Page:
30MILES is funded by the Interreg Central Baltic 2014-2020 Programme and Regional Council of Southwest Finland. The project is also funded partially by the participating organizations in Finland and Estonia.
Baltic salmon and herring provide a rich source of Omega3 fatty acids and vitamin D for humans. The value of these fishes as a source of food is, however, low due to their high concentration of dioxin and dioxin-like PCBs. This is reflected in consumer demand for fish products and affects management decisions, fishing, the fish stocks and the whole Baltic Sea ecosystem. BONUS GOHERR analyses the potential of ecosystem-based management in decreasing the dioxin content in salmon and herring while ensuring the sustainable use of the resources. A decrease in dioxin concentration can restore the significance of salmon and herring as healthy local source of food, make the prerequisites for fishing livelihood more stable, and improve the image of the whole Baltic Sea.
The ecosystem approach requires holistic thinking and comprehensive representations of the ecosystem, including social components. Adaptive management and integrated management are seen as tools for responding to the challenges of the ecosystem approach. The aim of BONUS GOHERR is to develop an integrated governance framework involving stakeholders, and a related decision support tool for the management of Baltic herring and salmon stocks. The framework combines the health of the Baltic Sea with the health of humans, and the dynamics of the ecosystem with human values and behaviour. It will be analysed 1) what are the socio-cultural and political prerequisites for successful integrated fisheries governance, and what kind of institutional, organisational, structural and attitudinal flexibility is needed, 2) if and how integrated fisheries governance can benefit the sector based management of Baltic herring and salmon, the stakeholders, and eventually consumers in terms of reduced dioxin content in fish, and 3) how integrated governance at the regional level can be linked to governance at the national and international levels.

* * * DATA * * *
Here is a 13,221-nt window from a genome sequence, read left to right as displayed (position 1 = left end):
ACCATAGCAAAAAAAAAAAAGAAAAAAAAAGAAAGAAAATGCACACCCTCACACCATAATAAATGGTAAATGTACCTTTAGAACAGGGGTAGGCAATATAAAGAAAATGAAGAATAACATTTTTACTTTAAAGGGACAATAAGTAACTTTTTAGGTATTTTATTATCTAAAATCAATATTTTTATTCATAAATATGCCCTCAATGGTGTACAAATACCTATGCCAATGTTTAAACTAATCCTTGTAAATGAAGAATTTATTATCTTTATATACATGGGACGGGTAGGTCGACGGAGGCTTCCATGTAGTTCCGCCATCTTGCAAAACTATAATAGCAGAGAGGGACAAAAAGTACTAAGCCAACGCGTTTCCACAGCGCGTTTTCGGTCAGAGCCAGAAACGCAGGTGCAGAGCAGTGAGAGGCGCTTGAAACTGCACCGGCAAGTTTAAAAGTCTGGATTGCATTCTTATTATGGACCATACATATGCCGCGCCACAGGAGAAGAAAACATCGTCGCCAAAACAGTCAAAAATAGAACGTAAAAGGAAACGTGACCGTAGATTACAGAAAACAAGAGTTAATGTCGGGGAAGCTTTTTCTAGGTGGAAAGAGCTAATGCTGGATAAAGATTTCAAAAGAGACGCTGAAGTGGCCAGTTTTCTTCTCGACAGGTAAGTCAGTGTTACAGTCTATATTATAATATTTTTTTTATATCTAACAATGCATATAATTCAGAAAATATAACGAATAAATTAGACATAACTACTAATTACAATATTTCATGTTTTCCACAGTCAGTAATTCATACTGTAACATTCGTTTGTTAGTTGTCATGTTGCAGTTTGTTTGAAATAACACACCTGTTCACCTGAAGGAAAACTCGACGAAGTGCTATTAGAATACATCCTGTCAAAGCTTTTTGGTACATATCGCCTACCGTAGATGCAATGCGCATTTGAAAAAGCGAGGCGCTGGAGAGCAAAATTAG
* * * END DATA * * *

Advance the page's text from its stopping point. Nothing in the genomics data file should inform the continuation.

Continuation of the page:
The project combines social scientific, biological and medical research by using Bayesian decision analysis, value of control (VOC) analysis and value of information (VOI) analysis. The project is expected to enhance the understanding of integrated governance. It will suggest ways for bridging policy sectors and stakeholder perspectives in ecosystem-based governance. Finally, the project will produce new knowledge related to the interaction between Baltic salmon and herring stocks and the impact of this on dioxin concentration, as well as to the socio-cultural values of these fish resources.
The other partners of BONUS GOHERR are University of Aalborg, Swedish University of Agricultural Sciences, National Institute for Health and Welfare, and the University of Oulu. The project is funded by the Baltic Sea Research and Development Programme BONUS (2015-2017).